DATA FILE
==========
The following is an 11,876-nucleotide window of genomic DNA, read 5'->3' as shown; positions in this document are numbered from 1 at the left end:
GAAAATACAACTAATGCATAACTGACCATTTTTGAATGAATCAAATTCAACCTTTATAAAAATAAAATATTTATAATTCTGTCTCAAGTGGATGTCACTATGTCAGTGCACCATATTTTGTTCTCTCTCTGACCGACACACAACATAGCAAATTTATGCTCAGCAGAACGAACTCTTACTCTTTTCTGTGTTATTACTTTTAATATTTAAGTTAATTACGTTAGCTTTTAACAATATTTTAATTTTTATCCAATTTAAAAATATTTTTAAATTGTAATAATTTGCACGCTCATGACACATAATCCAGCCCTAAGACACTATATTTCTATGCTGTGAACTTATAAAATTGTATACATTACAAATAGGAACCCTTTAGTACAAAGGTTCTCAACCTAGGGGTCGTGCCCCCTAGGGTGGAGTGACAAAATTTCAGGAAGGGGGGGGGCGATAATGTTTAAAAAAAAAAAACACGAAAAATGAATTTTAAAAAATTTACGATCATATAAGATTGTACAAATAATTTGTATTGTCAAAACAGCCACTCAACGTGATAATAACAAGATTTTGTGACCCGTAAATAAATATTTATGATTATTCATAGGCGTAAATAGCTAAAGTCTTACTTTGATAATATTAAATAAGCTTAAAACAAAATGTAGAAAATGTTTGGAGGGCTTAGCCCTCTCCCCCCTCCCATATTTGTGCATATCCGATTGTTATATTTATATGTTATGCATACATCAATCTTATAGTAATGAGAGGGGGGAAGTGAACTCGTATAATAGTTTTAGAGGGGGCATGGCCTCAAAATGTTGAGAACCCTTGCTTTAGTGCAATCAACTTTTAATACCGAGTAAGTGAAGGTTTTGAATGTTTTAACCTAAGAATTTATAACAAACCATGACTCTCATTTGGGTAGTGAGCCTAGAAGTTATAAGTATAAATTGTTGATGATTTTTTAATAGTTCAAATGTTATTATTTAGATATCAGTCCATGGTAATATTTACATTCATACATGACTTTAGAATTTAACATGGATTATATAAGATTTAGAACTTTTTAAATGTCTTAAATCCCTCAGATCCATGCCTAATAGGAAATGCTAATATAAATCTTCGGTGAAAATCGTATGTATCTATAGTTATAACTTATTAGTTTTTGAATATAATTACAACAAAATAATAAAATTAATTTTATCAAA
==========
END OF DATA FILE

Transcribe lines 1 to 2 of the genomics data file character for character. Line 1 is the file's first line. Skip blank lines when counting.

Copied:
The following is an 11,876-nucleotide window of genomic DNA, read 5'->3' as shown; positions in this document are numbered from 1 at the left end:
GAAAATACAACTAATGCATAACTGACCATTTTTGAATGAATCAAATTCAACCTTTATAAAAATAAAATATTTATAATTCTGTCTCAAGTGGATGTCACTATGTCAGTGCACCATATTTTGTTCTCTCTCTGACCGACACACAACATAGCAAATTTATGCTCAGCAGAACGAACTCTTACTCTTTTCTGTGTTATTACTTTTAATATTTAAGTTAATTACGTTAGCTTTTAACAATATTTTAATTTTTATCCAATTTAAAAATATTTTTAAATTGTAATAATTTGCACGCTCATGACACATAATCCAGCCCTAAGACACTATATTTCTATGCTGTGAACTTATAAAATTGTATACATTACAAATAGGAACCCTTTAGTACAAAGGTTCTCAACCTAGGGGTCGTGCCCCCTAGGGTGGAGTGACAAAATTTCAGGAAGGGGGGGGGCGATAATGTTTAAAAAAAAAAAACACGAAAAATGAATTTTAAAAAATTTACGATCATATAAGATTGTACAAATAATTTGTATTGTCAAAACAGCCACTCAACGTGATAATAACAAGATTTTGTGACCCGTAAATAAATATTTATGATTATTCATAGGCGTAAATAGCTAAAGTCTTACTTTGATAATATTAAATAAGCTTAAAACAAAATGTAGAAAATGTTTGGAGGGCTTAGCCCTCTCCCCCCTCCCATATTTGTGCATATCCGATTGTTATATTTATATGTTATGCATACATCAATCTTATAGTAATGAGAGGGGGGAAGTGAACTCGTATAATAGTTTTAGAGGGGGCATGGCCTCAAAATGTTGAGAACCCTTGCTTTAGTGCAATCAACTTTTAATACCGAGTAAGTGAAGGTTTTGAATGTTTTAACCTAAGAATTTATAACAAACCATGACTCTCATTTGGGTAGTGAGCCTAGAAGTTATAAGTATAAATTGTTGATGATTTTTTAATAGTTCAAATGTTATTATTTAGATATCAGTCCATGGTAATATTTACATTCATACATGACTTTAGAATTTAACATGGATTATATAAGATTTAGAACTTTTTAAATGTCTTAAATCCCTCAGATCCATGCCTAATAGGAAATGCTAATATAAATCTTCGGTGAAAATCGTATGTATCTATAGTTATAACTTATTAGTTTTTGAATATAATTACAACAAAATAATAAAATTAATTTTATCAAA